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Say Their Names: Experts, Advocates Call on U.S. Chemical Safety Board to Report Names of Workers Who Died on the Job

Wednesday, June 19, 2019
Press Contacts: 

Roger Kerson, roger@nationalcosh.org, 734.645.0535

Say Their Names:
Experts, Advocates Call on
U.S. Chemical Safety Board to Report Names of
Workers Who Died on the Job

“A simple, but powerful fact that these individuals are not statistics”

SAN DIEGO, CA – In a letter to the U.S. Chemical Safety and Hazard Investigation Board (CSB), more than 50 experts and advocates in occupational safety and health are calling on the agency to once again include the names of workers who have died on the job in its reports of chemical releases and explosions.

Including the names of those who died in fatal chemical incidents, states the letter, is “a simple, but powerful fact that these individuals are not statistics.”

The CSB, an independent federal agency charged with investigating industrial chemical incidents, has included names of fatally-injured workers in its reports since 2014. The agency changed its policy with the release of its most recent report, about a fatal gas well blowout in Oklahoma.

The January 2018 incident claimed the lives of five workers: Josh Ray, Mike Smith, Cody Risk, Parker Waldridge, and Roger Cunningham.  Their names, drawn from news media accounts, do not appear anywhere in the CSB report.

“CSB investigations analyze why tragic chemical incidents occurred and how to prevent them in the future. These reports are very valuable,” said Peter Dooley, safety and health project consultant for National COSH.  “But the whole point of these investigations is to document the facts and make recommendations to save lives.  Workers who die on the job have names, faces and families. Leaving out these basic facts makes a report less accurate and fails to communicate what is at stake when proper safety programs are not implemented in workplaces.”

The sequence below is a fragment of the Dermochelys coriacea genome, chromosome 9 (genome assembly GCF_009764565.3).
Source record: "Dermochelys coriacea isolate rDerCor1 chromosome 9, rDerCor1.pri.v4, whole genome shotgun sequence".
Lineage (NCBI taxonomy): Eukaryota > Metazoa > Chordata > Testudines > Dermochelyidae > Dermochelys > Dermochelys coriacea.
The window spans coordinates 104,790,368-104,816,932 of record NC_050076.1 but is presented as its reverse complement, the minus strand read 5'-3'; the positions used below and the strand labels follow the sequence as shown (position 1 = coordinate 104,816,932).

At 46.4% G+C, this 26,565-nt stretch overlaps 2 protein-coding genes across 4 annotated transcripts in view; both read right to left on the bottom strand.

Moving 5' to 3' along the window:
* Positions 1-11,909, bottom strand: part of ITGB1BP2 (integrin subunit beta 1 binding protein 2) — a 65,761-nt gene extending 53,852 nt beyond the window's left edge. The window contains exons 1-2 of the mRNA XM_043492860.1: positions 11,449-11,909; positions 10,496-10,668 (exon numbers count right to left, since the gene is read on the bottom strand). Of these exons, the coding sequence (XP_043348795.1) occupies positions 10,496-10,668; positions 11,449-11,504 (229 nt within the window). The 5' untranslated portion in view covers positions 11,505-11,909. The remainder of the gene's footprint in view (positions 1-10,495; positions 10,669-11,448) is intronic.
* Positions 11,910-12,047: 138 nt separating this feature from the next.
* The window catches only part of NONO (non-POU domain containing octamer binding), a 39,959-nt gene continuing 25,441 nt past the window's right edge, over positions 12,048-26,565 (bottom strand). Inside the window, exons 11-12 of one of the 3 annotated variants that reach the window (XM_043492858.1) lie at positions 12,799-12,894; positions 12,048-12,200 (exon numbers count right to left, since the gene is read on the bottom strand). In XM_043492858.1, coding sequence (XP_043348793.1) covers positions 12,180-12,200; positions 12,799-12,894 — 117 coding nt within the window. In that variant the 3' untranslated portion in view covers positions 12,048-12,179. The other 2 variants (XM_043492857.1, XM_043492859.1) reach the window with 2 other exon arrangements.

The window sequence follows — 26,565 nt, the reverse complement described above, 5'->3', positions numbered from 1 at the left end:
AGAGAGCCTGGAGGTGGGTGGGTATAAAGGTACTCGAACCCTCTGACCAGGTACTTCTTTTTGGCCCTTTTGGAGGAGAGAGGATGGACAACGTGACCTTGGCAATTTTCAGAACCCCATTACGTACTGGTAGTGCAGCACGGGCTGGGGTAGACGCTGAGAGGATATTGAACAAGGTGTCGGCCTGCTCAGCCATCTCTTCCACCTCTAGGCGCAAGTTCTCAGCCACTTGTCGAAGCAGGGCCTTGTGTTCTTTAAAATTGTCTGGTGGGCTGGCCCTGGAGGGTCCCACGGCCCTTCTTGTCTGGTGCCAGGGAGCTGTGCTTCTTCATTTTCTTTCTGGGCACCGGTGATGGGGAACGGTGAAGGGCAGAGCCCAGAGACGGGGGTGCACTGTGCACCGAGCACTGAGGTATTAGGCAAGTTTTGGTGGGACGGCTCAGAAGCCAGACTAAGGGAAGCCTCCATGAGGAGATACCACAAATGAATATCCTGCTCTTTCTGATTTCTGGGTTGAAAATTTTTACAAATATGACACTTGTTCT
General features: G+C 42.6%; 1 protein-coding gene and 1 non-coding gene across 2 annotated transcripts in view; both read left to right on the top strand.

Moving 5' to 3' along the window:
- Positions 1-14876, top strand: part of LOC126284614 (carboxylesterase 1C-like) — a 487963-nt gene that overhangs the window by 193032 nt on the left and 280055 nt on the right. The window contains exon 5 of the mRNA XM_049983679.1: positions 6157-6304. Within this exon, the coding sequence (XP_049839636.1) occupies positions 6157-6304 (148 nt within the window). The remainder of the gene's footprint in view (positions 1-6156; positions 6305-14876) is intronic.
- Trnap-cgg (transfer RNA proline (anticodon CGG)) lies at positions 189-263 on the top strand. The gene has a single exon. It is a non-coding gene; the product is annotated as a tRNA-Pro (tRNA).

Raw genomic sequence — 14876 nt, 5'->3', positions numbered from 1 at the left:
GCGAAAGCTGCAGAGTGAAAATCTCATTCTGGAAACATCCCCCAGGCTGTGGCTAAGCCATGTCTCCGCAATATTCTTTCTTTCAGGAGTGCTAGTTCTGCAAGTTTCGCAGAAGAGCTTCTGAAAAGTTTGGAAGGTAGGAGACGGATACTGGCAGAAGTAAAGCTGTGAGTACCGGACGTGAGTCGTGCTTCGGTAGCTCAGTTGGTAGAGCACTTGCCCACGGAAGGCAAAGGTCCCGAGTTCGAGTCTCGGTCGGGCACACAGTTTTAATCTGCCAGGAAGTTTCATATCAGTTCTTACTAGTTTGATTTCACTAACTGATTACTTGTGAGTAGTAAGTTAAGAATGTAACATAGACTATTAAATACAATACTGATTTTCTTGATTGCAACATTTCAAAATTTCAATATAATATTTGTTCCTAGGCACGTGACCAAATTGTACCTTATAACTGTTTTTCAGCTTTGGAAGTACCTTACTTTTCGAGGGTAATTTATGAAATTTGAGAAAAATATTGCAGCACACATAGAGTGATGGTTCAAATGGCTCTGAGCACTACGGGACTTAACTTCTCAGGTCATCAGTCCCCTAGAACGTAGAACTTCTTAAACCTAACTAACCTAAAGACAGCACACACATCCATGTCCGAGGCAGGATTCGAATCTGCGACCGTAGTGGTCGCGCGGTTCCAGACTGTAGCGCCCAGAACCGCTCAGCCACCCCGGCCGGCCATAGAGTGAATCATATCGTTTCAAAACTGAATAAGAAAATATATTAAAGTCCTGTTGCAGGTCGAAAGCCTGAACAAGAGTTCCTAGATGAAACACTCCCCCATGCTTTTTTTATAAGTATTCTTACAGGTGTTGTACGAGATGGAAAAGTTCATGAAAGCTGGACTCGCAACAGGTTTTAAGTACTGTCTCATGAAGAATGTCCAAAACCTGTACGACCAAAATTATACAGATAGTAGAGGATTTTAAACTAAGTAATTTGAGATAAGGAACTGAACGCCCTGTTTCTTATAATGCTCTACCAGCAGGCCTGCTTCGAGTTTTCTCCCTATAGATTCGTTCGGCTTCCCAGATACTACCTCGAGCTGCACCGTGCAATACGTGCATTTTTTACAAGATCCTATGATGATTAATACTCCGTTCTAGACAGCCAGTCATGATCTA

Explaining the change in policy, a CSB spokesperson has stated that “[p]lacing the names of individuals that were fatally injured … may infer culpability on the part of the entity responsible for the operation of the facility where the incident occurred.”

“Including all the facts about chemical incidents – with the names of workers who have died – does not change the findings, conclusions or recommendations of any CSB report,” said Celeste Monforton, a lecturer in public health at Texas State University and a member of the panel that investigated West Virginia’s 2010 Upper Big Branch mining disaster, which claimed 29 lives. “These documents are official government reports and the victims’ names must be part of the historical record of these catastrophic events. Censoring the names of the dead makes the record incomplete.”

“There’s not a day that goes by when I don’t think of my husband,” says Holly Shaw-Hollis, a workplace safety activist and a member of the board of directors of both National COSH and the Philadelphia Project on Occupational Safety and Health (PhilaPOSH). Her husband Scott died after a fall from a commercial barge in Philadelphia in 2002. “All these years later, my sons and I still say his name, whether it’s Daddy or Scott.  If someone put out a report about what happened and left out his name, I would be furious. Scott was not a number. He was a person – a person we loved. He deserves to be remembered, and so do other workers who died. Family and friends never forget.”

Signers of the letter to CSB including representatives of non-profit advocacy and service organizations, labor unions, public health educators, and experts in occupational safety and health.  Advocates plan to address the issue during the next scheduled public meeting of the CSB, which takes place on June 25th at 10 AM EDT, at 1750 Pennsylvania Avenue, NW, Suite 910  in Washington DC.

Members of the public from other locations can participate in the CSB meeting by calling toll free: 1-888.517.2470, pass code 6466 864#

National COSH maintains a U.S. Worker Fatality Database --  with names of workers included when available -- to make factual information about workplace fatalities available to the public. 

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National COSH links the efforts of local worker health and safety coalitions in communities across the United States,
advocating for elimination of preventable hazards in the workplace.
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